Anonymous the Anonymous

September 15, 2018

So last week the New York Times published an Op-Ed by… no one knows! But they claim to be resisting the Orange Thing from the inside. Let’s have a look…

The Times today is taking the rare step of publishing an anonymous Op-Ed essay. We have done so at the request of the author, a senior official in the Trump administration whose identity is known to us and whose job would be jeopardized by its disclosure. We believe publishing this essay anonymously is the only way to deliver an important perspective to our readers. We invite you to submit a question about the essay or our vetting process here.

Intriguing. Do go on.

President Trump is facing a test to his presidency unlike any faced by a modern American leader.

In other news, the word “leader” wants to sue you for defamation.

It’s not just that the special counsel looms large. Or that the country is bitterly divided over Mr. Trump’s leadership. Or even that his party might well lose the House to an opposition hellbent on his downfall.

Awww, poor Orange Thing with all the shit he and his party brought on themselves.

The dilemma — which he does not fully grasp — is that many of the senior officials in his own administration are working diligently from within to frustrate parts of his agenda and his worst inclinations.

I mean, he might know now. But then again, how would you know?

I would know. I am one of them.


To be clear, ours is not the popular “resistance” of the left. We want the administration to succeed and think that many of its policies have already made America safer and more prosperous.

“We’re not like THOSE resisters. See, we’re totally cool with locking immigrant toddlers in cages.”

But we believe our first duty is to this country, and the president continues to act in a manner that is detrimental to the health of our republic.

Figure that out all by yourself?

That is why many Trump appointees have vowed to do what we can to preserve our democratic institutions while thwarting Mr. Trump’s more misguided impulses until he is out of office.

I take it you’d like that “out of office” part to come sooner rather than later. Welcome to the club. It’s called “everybody”.

The root of the problem is the president’s amorality. Anyone who works with him knows he is not moored to any discernible first principles that guide his decision making.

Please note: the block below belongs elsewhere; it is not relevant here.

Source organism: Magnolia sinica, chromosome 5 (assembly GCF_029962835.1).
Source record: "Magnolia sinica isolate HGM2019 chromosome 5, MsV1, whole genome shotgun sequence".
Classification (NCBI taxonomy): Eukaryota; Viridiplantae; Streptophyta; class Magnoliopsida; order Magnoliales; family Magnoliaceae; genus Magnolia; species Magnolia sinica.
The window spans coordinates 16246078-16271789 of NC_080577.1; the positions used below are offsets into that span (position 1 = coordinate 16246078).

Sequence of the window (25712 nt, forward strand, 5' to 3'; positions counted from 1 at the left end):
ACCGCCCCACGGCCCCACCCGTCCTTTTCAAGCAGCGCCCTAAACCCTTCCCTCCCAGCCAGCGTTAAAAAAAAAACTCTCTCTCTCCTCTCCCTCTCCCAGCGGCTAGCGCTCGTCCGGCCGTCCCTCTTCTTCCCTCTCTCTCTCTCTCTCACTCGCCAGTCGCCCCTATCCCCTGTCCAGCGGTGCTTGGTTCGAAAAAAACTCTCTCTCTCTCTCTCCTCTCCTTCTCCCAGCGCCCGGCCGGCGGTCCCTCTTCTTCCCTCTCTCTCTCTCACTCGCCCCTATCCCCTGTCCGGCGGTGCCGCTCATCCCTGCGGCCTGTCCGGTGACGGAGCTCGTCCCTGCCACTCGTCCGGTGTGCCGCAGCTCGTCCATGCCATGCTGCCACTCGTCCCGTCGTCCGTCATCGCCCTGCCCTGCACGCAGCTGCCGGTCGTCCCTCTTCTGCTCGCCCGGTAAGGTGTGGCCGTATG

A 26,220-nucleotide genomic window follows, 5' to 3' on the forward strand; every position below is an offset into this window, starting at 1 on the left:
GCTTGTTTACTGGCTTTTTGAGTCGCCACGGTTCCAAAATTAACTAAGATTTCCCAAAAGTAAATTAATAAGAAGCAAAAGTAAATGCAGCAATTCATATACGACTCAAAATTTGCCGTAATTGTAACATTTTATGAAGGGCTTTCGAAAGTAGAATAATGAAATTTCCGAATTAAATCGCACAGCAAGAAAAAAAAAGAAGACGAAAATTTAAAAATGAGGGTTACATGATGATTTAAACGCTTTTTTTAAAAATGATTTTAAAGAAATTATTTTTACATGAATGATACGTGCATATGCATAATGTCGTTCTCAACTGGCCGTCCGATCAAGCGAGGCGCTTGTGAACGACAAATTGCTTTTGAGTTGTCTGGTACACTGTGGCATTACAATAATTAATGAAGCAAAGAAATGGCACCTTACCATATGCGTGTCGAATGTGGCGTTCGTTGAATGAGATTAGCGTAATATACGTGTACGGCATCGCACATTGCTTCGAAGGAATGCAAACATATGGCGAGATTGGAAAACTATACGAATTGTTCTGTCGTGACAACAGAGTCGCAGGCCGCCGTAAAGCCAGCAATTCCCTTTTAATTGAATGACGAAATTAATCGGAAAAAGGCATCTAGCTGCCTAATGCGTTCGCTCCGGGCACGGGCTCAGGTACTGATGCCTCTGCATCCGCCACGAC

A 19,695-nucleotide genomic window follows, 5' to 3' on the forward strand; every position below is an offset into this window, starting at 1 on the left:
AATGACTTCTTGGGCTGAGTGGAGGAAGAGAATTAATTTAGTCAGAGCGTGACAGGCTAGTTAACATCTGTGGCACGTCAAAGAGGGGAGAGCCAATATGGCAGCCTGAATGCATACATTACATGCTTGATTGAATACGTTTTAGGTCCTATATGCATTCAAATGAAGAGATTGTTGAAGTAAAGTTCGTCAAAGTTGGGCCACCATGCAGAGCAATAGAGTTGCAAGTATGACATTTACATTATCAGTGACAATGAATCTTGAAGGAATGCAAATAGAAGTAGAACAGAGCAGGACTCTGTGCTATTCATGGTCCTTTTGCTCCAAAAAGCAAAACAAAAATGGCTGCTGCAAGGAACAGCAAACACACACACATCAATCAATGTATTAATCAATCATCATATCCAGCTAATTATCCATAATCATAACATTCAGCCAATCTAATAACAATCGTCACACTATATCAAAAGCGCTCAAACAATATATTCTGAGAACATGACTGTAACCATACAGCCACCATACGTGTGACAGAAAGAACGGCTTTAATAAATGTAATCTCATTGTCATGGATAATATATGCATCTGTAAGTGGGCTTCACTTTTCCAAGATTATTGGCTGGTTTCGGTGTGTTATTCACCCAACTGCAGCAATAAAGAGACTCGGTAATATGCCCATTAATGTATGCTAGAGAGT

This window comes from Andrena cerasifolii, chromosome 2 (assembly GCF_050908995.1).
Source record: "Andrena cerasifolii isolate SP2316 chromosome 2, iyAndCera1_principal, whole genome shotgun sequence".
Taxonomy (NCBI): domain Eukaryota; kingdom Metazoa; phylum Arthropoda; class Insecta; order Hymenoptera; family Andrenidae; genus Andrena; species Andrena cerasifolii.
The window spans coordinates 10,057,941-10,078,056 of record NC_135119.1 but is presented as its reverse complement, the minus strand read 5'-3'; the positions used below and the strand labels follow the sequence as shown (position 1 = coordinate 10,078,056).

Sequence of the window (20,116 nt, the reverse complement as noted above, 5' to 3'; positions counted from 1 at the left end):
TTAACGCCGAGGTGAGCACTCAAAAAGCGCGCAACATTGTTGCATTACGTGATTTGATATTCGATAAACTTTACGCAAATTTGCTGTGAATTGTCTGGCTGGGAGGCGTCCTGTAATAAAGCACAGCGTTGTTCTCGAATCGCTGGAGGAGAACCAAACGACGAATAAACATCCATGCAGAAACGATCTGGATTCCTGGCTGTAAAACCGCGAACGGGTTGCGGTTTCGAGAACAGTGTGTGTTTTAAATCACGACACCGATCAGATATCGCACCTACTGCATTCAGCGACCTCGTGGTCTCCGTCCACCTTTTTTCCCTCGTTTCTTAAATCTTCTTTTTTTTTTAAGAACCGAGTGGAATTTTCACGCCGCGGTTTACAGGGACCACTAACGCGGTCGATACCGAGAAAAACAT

Nothing that doesn’t require $130,000 in hush money anyway.

Although he was elected as a Republican, the president shows little affinity for ideals long espoused by conservatives: free minds, free markets and free people.

“Free markets” is underlined.

At best, he has invoked these ideals in scripted settings. At worst, he has attacked them outright.

“He only seems to hate freedom when he’s speaking in his own words, but not so much when saying what someone else has prepared for him. I have no idea where he really stands!”

In addition to his mass-marketing of the notion that the press is the “enemy of the people,” President Trump’s impulses are generally anti-trade and anti-democratic.

You had the New York Times editorial department at this line.

Don’t get me wrong. There are bright spots that the near-ceaseless negative coverage of the administration fails to capture: effective deregulation, historic tax reform, a more robust military and more.

Yes, those are some of the negatives. Were you going to give examples of bright spots? No? Okay then.

But these successes have come despite — not because of — the president’s leadership style, which is impetuous, adversarial, petty and ineffective.


From the White House to executive branch departments and agencies, senior officials will privately admit their daily disbelief at the commander in chief’s comments and actions.

Yeah, really. Whispered to one another in the halls. Hand signals across the table. New York Times anonymous op-eds. You know, privately.

Most are working to insulate their operations from his whims.

Because this is a thing that they need to do apparently.

Meetings with him veer off topic and off the rails, he engages in repetitive rants, and his impulsiveness results in half-baked, ill-informed and occasionally reckless decisions that have to be walked back.

Do they all just turn into him bragging about the election win nearly two years after the fact? I’d be surprised otherwise.

“There is literally no telling whether he might change his mind from one minute to the next,” a top official complained to me recently, exasperated by an Oval Office meeting at which the president flip-flopped on a major policy decision he’d made only a week earlier.